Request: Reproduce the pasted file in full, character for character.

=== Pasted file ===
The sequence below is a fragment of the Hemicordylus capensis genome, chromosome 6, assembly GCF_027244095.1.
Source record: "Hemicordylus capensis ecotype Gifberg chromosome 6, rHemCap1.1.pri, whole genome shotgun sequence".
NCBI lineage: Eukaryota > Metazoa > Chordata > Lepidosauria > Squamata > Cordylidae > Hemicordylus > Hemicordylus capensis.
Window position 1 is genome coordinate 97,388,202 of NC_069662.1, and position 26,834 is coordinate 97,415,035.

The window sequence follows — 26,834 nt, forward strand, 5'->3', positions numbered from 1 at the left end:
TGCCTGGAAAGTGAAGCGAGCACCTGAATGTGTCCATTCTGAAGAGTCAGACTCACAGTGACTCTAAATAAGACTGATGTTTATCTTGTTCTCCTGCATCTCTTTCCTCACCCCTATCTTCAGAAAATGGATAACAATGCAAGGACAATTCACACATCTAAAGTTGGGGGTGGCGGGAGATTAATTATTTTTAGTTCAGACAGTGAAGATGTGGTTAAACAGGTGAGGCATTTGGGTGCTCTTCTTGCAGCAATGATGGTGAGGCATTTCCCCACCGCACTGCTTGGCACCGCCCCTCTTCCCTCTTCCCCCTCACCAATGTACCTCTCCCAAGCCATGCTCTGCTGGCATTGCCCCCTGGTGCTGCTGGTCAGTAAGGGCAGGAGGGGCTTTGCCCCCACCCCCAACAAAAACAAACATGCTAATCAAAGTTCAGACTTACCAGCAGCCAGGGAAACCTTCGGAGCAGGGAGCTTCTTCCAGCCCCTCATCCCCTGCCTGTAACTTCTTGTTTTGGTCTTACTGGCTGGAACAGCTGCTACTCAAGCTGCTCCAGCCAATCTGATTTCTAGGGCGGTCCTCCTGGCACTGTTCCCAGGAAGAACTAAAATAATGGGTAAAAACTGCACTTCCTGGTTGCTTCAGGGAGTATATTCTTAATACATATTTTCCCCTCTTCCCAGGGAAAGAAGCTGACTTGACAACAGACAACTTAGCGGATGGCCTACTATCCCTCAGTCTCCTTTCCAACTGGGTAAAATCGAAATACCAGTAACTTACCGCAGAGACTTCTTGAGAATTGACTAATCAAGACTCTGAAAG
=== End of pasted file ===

The sequence below is a fragment of the Hemicordylus capensis genome, chromosome 6, assembly GCF_027244095.1.
Source record: "Hemicordylus capensis ecotype Gifberg chromosome 6, rHemCap1.1.pri, whole genome shotgun sequence".
NCBI lineage: Eukaryota > Metazoa > Chordata > Lepidosauria > Squamata > Cordylidae > Hemicordylus > Hemicordylus capensis.
Window position 1 is genome coordinate 97,388,202 of NC_069662.1, and position 26,834 is coordinate 97,415,035.

The window sequence follows — 26,834 nt, forward strand, 5'->3', positions numbered from 1 at the left end:
TGCCTGGAAAGTGAAGCGAGCACCTGAATGTGTCCATTCTGAAGAGTCAGACTCACAGTGACTCTAAATAAGACTGATGTTTATCTTGTTCTCCTGCATCTCTTTCCTCACCCCTATCTTCAGAAAATGGATAACAATGCAAGGACAATTCACACATCTAAAGTTGGGGGTGGCGGGAGATTAATTATTTTTAGTTCAGACAGTGAAGATGTGGTTAAACAGGTGAGGCATTTGGGTGCTCTTCTTGCAGCAATGATGGTGAGGCATTTCCCCACCGCACTGCTTGGCACCGCCCCTCTTCCCTCTTCCCCCTCACCAATGTACCTCTCCCAAGCCATGCTCTGCTGGCATTGCCCCCTGGTGCTGCTGGTCAGTAAGGGCAGGAGGGGCTTTGCCCCCACCCCCAACAAAAACAAACATGCTAATCAAAGTTCAGACTTACCAGCAGCCAGGGAAACCTTCGGAGCAGGGAGCTTCTTCCAGCCCCTCATCCCCTGCCTGTAACTTCTTGTTTTGGTCTTACTGGCTGGAACAGCTGCTACTCAAGCTGCTCCAGCCAATCTGATTTCTAGGGCGGTCCTCCTGGCACTGTTCCCAGGAAGAACTAAAATAATGGGTAAAAACTGCACTTCCTGGTTGCTTCAGGGAGTATATTCTTAATACATATTTTCCCCTCTTCCCAGGGAAAGAAGCTGACTTGACAACAGACAACTTAGCGGATGGCCTACTATCCCTCAGTCTCCTTTCCAACTGGGTAAAATCGAAATACCAGTAACTTACCGCAGAGACTTCTTGAGAATTGACTAATCAAGACTCTGAAAG